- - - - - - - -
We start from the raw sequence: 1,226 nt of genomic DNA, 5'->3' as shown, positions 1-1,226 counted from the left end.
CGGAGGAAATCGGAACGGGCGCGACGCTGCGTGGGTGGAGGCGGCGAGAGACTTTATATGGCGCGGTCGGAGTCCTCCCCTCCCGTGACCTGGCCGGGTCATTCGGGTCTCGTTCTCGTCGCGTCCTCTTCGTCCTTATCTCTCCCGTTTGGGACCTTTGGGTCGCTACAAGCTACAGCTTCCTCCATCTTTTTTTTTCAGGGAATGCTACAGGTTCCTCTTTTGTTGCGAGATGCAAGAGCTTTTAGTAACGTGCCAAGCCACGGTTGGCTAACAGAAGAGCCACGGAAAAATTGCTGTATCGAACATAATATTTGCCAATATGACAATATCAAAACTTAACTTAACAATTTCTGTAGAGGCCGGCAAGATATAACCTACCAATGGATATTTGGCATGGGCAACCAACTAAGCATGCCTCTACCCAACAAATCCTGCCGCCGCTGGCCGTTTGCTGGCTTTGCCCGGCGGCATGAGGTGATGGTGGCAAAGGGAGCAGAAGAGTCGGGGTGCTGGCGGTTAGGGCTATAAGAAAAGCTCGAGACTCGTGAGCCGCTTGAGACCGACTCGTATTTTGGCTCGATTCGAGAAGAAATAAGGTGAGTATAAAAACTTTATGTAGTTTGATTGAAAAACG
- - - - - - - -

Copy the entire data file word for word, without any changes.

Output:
We start from the raw sequence: 1,226 nt of genomic DNA, 5'->3' as shown, positions 1-1,226 counted from the left end.
CGGAGGAAATCGGAACGGGCGCGACGCTGCGTGGGTGGAGGCGGCGAGAGACTTTATATGGCGCGGTCGGAGTCCTCCCCTCCCGTGACCTGGCCGGGTCATTCGGGTCTCGTTCTCGTCGCGTCCTCTTCGTCCTTATCTCTCCCGTTTGGGACCTTTGGGTCGCTACAAGCTACAGCTTCCTCCATCTTTTTTTTTCAGGGAATGCTACAGGTTCCTCTTTTGTTGCGAGATGCAAGAGCTTTTAGTAACGTGCCAAGCCACGGTTGGCTAACAGAAGAGCCACGGAAAAATTGCTGTATCGAACATAATATTTGCCAATATGACAATATCAAAACTTAACTTAACAATTTCTGTAGAGGCCGGCAAGATATAACCTACCAATGGATATTTGGCATGGGCAACCAACTAAGCATGCCTCTACCCAACAAATCCTGCCGCCGCTGGCCGTTTGCTGGCTTTGCCCGGCGGCATGAGGTGATGGTGGCAAAGGGAGCAGAAGAGTCGGGGTGCTGGCGGTTAGGGCTATAAGAAAAGCTCGAGACTCGTGAGCCGCTTGAGACCGACTCGTATTTTGGCTCGATTCGAGAAGAAATAAGGTGAGTATAAAAACTTTATGTAGTTTGATTGAAAAACG